Did you know that it takes experiencing a new skill approximately 2,000 times in a variety of contexts before it becomes part of your role memory? What does this have to do with discipline? Well, it takes a child as many times to learn a discipline rule as it does to learn the color red.
The word discipline comes from the word disciple, which means "to teach".
In other words, if we "discipline" our children, we must "teach" them.
The very large majority of parents want their children to exhibit self-discipline and to have a positive self-esteem. You can do that by using techniques that discourage the use of control and/or fear. "A psychological truth: the more you use power to try to control people, the less real influence you will have on their lives. Power methods create resistance, rebellion or lying." (Gordon, 1989) Power methods do not work with adults; why should they work with children?
Here are some techniques that may be helpful (Remember it will also take you approximately 2,000 times before it becomes rote; therefore, don't give up after your first try).
Describe what you see or describe the problem, without using judgmental statements. When grownups describe the problem it gives the child a chance to tell themselves what to do and correct the problem.
Say it with a word. Children dislike hearing lectures and long explanations. The shorter the reminder, the better.
Talk about your feelings. Make no comment about the child's character or personality. Children are entitled to hear their parents' honest feelings. Use words like "I" or "I feel..."
Alternatives to Punishment:
State your expectations clearly and simply so the child understands what his/her expectations are.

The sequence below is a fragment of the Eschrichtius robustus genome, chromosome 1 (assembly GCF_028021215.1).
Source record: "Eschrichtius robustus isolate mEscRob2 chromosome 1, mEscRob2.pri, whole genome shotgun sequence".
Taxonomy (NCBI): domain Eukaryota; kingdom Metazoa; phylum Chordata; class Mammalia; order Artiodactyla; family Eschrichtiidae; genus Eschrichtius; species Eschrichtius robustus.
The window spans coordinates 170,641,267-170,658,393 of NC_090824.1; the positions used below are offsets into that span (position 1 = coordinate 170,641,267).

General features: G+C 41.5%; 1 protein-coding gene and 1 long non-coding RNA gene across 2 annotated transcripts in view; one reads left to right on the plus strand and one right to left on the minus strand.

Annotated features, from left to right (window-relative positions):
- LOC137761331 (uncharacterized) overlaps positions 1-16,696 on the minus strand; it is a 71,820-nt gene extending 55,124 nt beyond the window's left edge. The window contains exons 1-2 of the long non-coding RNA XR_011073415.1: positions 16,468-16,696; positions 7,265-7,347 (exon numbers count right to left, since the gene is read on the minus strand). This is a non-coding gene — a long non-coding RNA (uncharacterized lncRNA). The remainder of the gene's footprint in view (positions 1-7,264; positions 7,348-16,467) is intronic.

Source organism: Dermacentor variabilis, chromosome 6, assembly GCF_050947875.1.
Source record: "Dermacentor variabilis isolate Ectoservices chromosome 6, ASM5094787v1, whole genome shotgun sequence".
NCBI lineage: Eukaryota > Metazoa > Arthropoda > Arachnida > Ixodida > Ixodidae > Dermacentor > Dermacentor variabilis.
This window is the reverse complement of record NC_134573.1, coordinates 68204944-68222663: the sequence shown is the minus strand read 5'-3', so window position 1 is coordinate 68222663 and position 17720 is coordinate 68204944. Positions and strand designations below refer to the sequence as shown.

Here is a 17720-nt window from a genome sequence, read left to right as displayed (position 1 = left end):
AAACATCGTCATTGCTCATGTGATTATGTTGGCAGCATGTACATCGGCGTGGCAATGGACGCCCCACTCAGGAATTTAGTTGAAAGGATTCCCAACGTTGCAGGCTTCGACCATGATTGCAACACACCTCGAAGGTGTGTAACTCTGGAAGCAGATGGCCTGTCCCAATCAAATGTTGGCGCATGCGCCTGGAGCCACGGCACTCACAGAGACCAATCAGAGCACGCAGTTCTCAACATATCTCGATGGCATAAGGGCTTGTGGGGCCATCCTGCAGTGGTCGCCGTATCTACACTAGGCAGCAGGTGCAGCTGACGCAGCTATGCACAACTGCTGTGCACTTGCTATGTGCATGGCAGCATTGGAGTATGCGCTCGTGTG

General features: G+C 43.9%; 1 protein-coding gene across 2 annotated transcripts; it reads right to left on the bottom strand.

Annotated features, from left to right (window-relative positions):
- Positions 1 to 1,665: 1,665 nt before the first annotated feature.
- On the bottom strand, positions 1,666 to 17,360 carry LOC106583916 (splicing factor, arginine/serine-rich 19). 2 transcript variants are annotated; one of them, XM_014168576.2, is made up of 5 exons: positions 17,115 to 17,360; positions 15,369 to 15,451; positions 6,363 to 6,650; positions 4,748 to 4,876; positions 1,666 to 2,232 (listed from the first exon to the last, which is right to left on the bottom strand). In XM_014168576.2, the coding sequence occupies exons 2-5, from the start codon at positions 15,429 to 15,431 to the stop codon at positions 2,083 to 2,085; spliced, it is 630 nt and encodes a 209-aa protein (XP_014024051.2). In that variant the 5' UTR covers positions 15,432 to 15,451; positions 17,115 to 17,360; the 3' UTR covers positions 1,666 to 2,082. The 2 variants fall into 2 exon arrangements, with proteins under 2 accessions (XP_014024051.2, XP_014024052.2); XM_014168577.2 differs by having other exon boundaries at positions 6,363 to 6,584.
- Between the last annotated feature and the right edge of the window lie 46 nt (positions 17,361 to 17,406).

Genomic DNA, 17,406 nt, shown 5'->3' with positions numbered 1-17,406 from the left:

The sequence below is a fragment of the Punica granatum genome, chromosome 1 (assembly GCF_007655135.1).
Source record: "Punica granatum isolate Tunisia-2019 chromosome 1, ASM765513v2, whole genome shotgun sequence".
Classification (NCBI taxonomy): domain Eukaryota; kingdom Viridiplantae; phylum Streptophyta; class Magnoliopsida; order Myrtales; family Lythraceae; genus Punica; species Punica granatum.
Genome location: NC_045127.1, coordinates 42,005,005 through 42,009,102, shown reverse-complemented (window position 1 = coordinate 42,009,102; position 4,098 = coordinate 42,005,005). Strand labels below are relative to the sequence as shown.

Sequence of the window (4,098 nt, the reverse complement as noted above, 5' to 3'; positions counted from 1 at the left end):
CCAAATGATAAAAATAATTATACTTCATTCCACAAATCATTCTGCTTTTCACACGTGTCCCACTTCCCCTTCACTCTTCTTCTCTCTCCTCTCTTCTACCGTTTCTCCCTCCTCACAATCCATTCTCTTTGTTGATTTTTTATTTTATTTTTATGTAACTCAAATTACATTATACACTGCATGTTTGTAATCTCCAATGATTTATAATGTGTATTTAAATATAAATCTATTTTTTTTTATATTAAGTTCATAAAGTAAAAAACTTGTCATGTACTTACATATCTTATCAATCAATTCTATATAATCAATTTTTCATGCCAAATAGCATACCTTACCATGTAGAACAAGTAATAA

Show the child how to make amends without attacking the child's character or personality.
Give the child a choice. Give two valid choices that are acceptable to you. Example: "You may eat with your fork or your spoon. Which do you choose?" Be careful of the choice vs. non-choice. Example: "You may eat with your fork or go sit in your room and not get dinner." This is not a choice unless it is perfectly acceptable to you that the child sit in his/her room without dinner.
Avoid threats. Discipline problems occur as a result of conflict between the adults and child's needs and/or wants. As a result this puts you and the child automatically into a power struggle. You may eventually win the battle, but at the cost of your child's self-esteem and your emotional well-being. If you find yourself using a threat, "If you don't keep your hands to yourself, we are going home!" You better be prepared to go home; otherwise you will be repeating the threat and upping the ante before it is all over. Try using a valid choice as opposed to a threat.
Describe what you see instead of evaluating. "I see you picked up all your toys and put them away. A lot of work has been done and it's a pleasure to walk into this room." Try to stay away from evaluative statements such as "good boy/girl" or "this looks nice."
Describe what you feel instead of evaluating. "I feel proud to walk into this room because..."
Sum up the praiseworthy behavior with a word. "I see you stacked your toys neatly on the shelf. That is what I call organized."
Listen with your full attention. Stop what you are doing and look directly at your child. If you really cannot stop what you are doing, tell your child you will be with them in "___" minutes. Then keep your promise.
Acknowledge with a word "Oh... Mmmm. I see... etc.," instead of questions and advice. Words like these couple with a caring attitude are invitations to a child to explore his/her own thoughts and feelings, and possibly come up with a solution.
Give the feeling a name instead of denying the feeling. The child who hears the words for what he is experiencing is comforted.
Ginott, Haim. (1969). Between Parent and Child. New York:Avon Books.
Gordon, Thomas. (1968). Teaching Children Self-Discipline. New York:Times Books
Faber,A. & Mazlish. (1980). How To Talk So Kids Will Listen and Listen So Kids Will Talk. New York: Avon Books